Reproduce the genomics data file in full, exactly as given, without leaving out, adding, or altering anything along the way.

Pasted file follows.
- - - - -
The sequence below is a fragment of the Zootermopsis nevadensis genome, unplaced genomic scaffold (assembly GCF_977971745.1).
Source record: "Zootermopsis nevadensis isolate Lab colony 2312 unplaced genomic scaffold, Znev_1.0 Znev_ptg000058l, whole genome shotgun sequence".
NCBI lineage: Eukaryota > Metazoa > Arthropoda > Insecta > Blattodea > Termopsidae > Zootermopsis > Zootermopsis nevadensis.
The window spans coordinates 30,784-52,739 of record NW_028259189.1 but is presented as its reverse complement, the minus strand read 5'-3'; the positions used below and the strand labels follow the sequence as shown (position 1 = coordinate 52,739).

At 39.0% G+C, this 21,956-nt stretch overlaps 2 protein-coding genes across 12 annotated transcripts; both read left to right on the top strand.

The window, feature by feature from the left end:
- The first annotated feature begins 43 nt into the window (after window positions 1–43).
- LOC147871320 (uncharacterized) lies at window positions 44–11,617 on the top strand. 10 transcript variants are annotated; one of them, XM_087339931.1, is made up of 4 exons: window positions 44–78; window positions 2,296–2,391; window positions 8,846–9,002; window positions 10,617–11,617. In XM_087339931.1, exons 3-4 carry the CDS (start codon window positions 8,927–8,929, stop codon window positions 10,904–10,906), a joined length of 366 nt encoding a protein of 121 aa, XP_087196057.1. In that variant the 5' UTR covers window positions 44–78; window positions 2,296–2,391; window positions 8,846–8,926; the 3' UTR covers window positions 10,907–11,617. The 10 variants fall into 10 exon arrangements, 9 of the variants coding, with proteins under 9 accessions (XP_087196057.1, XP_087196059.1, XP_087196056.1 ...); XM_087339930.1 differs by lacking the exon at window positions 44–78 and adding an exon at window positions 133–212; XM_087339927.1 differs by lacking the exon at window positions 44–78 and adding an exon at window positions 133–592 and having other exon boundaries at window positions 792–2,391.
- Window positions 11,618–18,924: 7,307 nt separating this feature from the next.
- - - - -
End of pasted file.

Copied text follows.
The sequence below is a fragment of the Zootermopsis nevadensis genome, unplaced genomic scaffold (assembly GCF_977971745.1).
Source record: "Zootermopsis nevadensis isolate Lab colony 2312 unplaced genomic scaffold, Znev_1.0 Znev_ptg000058l, whole genome shotgun sequence".
NCBI lineage: Eukaryota > Metazoa > Arthropoda > Insecta > Blattodea > Termopsidae > Zootermopsis > Zootermopsis nevadensis.
The window spans coordinates 30,784-52,739 of record NW_028259189.1 but is presented as its reverse complement, the minus strand read 5'-3'; the positions used below and the strand labels follow the sequence as shown (position 1 = coordinate 52,739).

At 39.0% G+C, this 21,956-nt stretch overlaps 2 protein-coding genes across 12 annotated transcripts; both read left to right on the top strand.

The window, feature by feature from the left end:
- The first annotated feature begins 43 nt into the window (after window positions 1–43).
- LOC147871320 (uncharacterized) lies at window positions 44–11,617 on the top strand. 10 transcript variants are annotated; one of them, XM_087339931.1, is made up of 4 exons: window positions 44–78; window positions 2,296–2,391; window positions 8,846–9,002; window positions 10,617–11,617. In XM_087339931.1, exons 3-4 carry the CDS (start codon window positions 8,927–8,929, stop codon window positions 10,904–10,906), a joined length of 366 nt encoding a protein of 121 aa, XP_087196057.1. In that variant the 5' UTR covers window positions 44–78; window positions 2,296–2,391; window positions 8,846–8,926; the 3' UTR covers window positions 10,907–11,617. The 10 variants fall into 10 exon arrangements, 9 of the variants coding, with proteins under 9 accessions (XP_087196057.1, XP_087196059.1, XP_087196056.1 ...); XM_087339930.1 differs by lacking the exon at window positions 44–78 and adding an exon at window positions 133–212; XM_087339927.1 differs by lacking the exon at window positions 44–78 and adding an exon at window positions 133–592 and having other exon boundaries at window positions 792–2,391.
- Window positions 11,618–18,924: 7,307 nt separating this feature from the next.